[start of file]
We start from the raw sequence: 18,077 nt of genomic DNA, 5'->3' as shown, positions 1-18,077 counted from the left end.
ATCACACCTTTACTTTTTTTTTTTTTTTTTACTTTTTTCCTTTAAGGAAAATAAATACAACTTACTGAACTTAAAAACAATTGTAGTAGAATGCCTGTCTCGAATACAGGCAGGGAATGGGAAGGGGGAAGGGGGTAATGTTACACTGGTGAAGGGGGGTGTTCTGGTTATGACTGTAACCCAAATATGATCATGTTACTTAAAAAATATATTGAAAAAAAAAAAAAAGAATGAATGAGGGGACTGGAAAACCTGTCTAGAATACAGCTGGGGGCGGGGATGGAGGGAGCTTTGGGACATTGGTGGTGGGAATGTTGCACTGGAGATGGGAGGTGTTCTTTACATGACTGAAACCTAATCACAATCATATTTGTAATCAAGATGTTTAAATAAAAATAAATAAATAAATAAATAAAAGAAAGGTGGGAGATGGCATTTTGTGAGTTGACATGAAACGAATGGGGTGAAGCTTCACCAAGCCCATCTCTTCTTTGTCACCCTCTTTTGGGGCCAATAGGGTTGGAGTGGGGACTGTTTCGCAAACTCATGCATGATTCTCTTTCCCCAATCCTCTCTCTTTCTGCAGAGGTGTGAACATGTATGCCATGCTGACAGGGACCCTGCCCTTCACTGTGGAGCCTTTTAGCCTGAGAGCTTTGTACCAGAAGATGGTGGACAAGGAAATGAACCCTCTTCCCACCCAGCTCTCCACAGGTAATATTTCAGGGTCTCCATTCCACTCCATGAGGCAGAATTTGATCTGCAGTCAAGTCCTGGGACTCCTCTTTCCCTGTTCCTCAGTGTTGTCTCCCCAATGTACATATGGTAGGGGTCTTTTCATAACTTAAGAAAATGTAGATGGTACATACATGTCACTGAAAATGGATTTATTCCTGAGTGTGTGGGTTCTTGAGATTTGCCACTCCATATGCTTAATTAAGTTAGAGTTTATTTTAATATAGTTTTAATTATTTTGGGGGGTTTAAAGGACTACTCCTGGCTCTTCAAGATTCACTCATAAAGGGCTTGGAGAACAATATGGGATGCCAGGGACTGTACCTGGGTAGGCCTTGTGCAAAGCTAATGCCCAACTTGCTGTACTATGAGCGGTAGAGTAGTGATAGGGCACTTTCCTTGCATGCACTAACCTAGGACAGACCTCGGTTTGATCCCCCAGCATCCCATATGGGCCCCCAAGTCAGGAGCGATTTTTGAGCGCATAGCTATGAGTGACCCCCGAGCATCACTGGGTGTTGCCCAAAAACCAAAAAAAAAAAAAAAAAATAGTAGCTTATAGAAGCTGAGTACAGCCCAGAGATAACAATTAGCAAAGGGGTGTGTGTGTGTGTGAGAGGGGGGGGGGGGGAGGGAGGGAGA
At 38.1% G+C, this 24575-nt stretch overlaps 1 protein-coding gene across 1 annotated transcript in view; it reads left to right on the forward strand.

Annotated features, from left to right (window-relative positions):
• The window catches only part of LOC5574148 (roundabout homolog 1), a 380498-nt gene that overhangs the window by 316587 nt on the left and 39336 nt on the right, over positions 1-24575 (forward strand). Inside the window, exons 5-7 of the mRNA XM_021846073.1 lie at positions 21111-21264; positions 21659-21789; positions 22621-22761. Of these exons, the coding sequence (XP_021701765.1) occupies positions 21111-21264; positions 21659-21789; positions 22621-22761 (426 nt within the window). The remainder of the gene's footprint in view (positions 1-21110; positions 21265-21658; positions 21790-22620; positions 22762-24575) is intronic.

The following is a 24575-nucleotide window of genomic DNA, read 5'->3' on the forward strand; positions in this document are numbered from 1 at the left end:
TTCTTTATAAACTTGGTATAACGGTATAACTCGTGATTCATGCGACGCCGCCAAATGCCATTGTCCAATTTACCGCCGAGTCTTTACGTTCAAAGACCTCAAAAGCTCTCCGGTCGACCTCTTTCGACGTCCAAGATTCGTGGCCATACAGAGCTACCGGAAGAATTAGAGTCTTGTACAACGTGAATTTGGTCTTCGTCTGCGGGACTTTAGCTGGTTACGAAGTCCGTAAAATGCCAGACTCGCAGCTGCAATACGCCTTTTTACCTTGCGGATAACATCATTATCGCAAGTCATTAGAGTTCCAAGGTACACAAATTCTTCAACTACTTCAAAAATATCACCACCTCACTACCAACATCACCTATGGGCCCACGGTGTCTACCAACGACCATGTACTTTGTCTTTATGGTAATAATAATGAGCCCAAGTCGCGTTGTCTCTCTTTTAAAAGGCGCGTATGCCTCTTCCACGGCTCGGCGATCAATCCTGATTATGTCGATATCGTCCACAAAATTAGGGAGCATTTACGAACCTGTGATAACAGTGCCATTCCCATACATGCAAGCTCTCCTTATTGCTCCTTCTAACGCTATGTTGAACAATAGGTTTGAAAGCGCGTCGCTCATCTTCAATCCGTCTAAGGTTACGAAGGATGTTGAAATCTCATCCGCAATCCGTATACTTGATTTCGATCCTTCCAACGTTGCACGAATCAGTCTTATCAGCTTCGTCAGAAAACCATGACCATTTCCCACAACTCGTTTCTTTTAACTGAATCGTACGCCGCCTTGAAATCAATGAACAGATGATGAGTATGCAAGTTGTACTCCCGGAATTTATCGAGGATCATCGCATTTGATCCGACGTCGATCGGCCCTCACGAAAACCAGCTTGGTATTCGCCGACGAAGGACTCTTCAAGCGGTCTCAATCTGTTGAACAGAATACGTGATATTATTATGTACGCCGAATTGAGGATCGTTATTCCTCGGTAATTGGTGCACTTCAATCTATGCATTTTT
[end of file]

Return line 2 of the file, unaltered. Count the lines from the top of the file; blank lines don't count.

ATCACACCTTTACTTTTTTTTTTTTTTTTTACTTTTTTCCTTTAAGGAAAATAAATACAACTTACTGAACTTAAAAACAATTGTAGTAGAATGCCTGTCTCGAATACAGGCAGGGAATGGGAAGGGGGAAGGGGGTAATGTTACACTGGTGAAGGGGGGTGTTCTGGTTATGACTGTAACCCAAATATGATCATGTTACTTAAAAAATATATTGAAAAAAAAAAAAAAGAATGAATGAGGGGACTGGAAAACCTGTCTAGAATACAGCTGGGGGCGGGGATGGAGGGAGCTTTGGGACATTGGTGGTGGGAATGTTGCACTGGAGATGGGAGGTGTTCTTTACATGACTGAAACCTAATCACAATCATATTTGTAATCAAGATGTTTAAATAAAAATAAATAAATAAATAAATAAAAGAAAGGTGGGAGATGGCATTTTGTGAGTTGACATGAAACGAATGGGGTGAAGCTTCACCAAGCCCATCTCTTCTTTGTCACCCTCTTTTGGGGCCAATAGGGTTGGAGTGGGGACTGTTTCGCAAACTCATGCATGATTCTCTTTCCCCAATCCTCTCTCTTTCTGCAGAGGTGTGAACATGTATGCCATGCTGACAGGGACCCTGCCCTTCACTGTGGAGCCTTTTAGCCTGAGAGCTTTGTACCAGAAGATGGTGGACAAGGAAATGAACCCTCTTCCCACCCAGCTCTCCACAGGTAATATTTCAGGGTCTCCATTCCACTCCATGAGGCAGAATTTGATCTGCAGTCAAGTCCTGGGACTCCTCTTTCCCTGTTCCTCAGTGTTGTCTCCCCAATGTACATATGGTAGGGGTCTTTTCATAACTTAAGAAAATGTAGATGGTACATACATGTCACTGAAAATGGATTTATTCCTGAGTGTGTGGGTTCTTGAGATTTGCCACTCCATATGCTTAATTAAGTTAGAGTTTATTTTAATATAGTTTTAATTATTTTGGGGGGTTTAAAGGACTACTCCTGGCTCTTCAAGATTCACTCATAAAGGGCTTGGAGAACAATATGGGATGCCAGGGACTGTACCTGGGTAGGCCTTGTGCAAAGCTAATGCCCAACTTGCTGTACTATGAGCGGTAGAGTAGTGATAGGGCACTTTCCTTGCATGCACTAACCTAGGACAGACCTCGGTTTGATCCCCCAGCATCCCATATGGGCCCCCAAGTCAGGAGCGATTTTTGAGCGCATAGCTATGAGTGACCCCCGAGCATCACTGGGTGTTGCCCAAAAACCAAAAAAAAAAAAAAAAAATAGTAGCTTATAGAAGCTGAGTACAGCCCAGAGATAACAATTAGCAAAGGGGTGTGTGTGTGTGTGAGAGGGGGGGGGGGGGAGGGAGGGAGA